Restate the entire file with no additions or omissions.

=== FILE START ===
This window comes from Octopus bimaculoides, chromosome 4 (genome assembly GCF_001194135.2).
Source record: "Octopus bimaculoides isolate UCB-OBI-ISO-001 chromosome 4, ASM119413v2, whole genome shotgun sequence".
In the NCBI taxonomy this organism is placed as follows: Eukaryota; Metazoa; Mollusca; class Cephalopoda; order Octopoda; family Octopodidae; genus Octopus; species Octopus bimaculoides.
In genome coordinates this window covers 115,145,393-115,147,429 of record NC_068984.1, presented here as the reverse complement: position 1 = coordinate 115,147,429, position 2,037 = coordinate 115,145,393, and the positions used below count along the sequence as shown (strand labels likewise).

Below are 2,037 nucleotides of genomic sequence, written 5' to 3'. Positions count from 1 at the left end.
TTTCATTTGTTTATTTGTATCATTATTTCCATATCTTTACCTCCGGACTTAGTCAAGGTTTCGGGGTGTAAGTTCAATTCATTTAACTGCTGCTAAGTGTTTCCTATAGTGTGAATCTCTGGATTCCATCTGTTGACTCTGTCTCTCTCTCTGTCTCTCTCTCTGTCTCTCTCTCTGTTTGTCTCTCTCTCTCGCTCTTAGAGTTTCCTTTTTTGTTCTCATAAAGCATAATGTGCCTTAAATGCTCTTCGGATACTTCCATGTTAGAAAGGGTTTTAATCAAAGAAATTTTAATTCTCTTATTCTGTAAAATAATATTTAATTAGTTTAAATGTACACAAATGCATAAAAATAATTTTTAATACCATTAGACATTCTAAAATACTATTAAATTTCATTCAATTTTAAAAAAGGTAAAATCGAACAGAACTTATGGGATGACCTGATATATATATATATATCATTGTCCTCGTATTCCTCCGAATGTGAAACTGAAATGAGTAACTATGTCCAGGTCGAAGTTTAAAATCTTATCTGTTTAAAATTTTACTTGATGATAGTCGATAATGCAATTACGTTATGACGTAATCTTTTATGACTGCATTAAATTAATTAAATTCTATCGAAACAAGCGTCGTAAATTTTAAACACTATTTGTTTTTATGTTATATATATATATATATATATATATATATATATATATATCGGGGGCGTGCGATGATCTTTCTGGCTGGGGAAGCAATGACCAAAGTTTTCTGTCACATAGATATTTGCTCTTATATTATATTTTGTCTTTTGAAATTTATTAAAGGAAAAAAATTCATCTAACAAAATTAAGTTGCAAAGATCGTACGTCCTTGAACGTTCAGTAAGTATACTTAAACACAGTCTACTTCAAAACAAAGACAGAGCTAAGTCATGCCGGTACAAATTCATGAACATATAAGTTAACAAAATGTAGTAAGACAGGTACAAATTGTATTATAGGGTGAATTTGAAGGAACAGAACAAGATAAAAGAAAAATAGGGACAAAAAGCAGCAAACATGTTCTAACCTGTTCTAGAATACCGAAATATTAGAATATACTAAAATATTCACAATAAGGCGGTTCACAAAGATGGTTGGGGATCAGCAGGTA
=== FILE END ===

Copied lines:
This window comes from Octopus bimaculoides, chromosome 4 (genome assembly GCF_001194135.2).
Source record: "Octopus bimaculoides isolate UCB-OBI-ISO-001 chromosome 4, ASM119413v2, whole genome shotgun sequence".
In the NCBI taxonomy this organism is placed as follows: Eukaryota; Metazoa; Mollusca; class Cephalopoda; order Octopoda; family Octopodidae; genus Octopus; species Octopus bimaculoides.
In genome coordinates this window covers 115,145,393-115,147,429 of record NC_068984.1, presented here as the reverse complement: position 1 = coordinate 115,147,429, position 2,037 = coordinate 115,145,393, and the positions used below count along the sequence as shown (strand labels likewise).

Below are 2,037 nucleotides of genomic sequence, written 5' to 3'. Positions count from 1 at the left end.
TTTCATTTGTTTATTTGTATCATTATTTCCATATCTTTACCTCCGGACTTAGTCAAGGTTTCGGGGTGTAAGTTCAATTCATTTAACTGCTGCTAAGTGTTTCCTATAGTGTGAATCTCTGGATTCCATCTGTTGACTCTGTCTCTCTCTCTGTCTCTCTCTCTGTCTCTCTCTCTGTTTGTCTCTCTCTCTCGCTCTTAGAGTTTCCTTTTTTGTTCTCATAAAGCATAATGTGCCTTAAATGCTCTTCGGATACTTCCATGTTAGAAAGGGTTTTAATCAAAGAAATTTTAATTCTCTTATTCTGTAAAATAATATTTAATTAGTTTAAATGTACACAAATGCATAAAAATAATTTTTAATACCATTAGACATTCTAAAATACTATTAAATTTCATTCAATTTTAAAAAAGGTAAAATCGAACAGAACTTATGGGATGACCTGATATATATATATATATCATTGTCCTCGTATTCCTCCGAATGTGAAACTGAAATGAGTAACTATGTCCAGGTCGAAGTTTAAAATCTTATCTGTTTAAAATTTTACTTGATGATAGTCGATAATGCAATTACGTTATGACGTAATCTTTTATGACTGCATTAAATTAATTAAATTCTATCGAAACAAGCGTCGTAAATTTTAAACACTATTTGTTTTTATGTTATATATATATATATATATATATATATATATATATATATCGGGGGCGTGCGATGATCTTTCTGGCTGGGGAAGCAATGACCAAAGTTTTCTGTCACATAGATATTTGCTCTTATATTATATTTTGTCTTTTGAAATTTATTAAAGGAAAAAAATTCATCTAACAAAATTAAGTTGCAAAGATCGTACGTCCTTGAACGTTCAGTAAGTATACTTAAACACAGTCTACTTCAAAACAAAGACAGAGCTAAGTCATGCCGGTACAAATTCATGAACATATAAGTTAACAAAATGTAGTAAGACAGGTACAAATTGTATTATAGGGTGAATTTGAAGGAACAGAACAAGATAAAAGAAAAATAGGGACAAAAAGCAGCAAACATGTTCTAACCTGTTCTAGAATACCGAAATATTAGAATATACTAAAATATTCACAATAAGGCGGTTCACAAAGATGGTTGGGGATCAGCAGGTA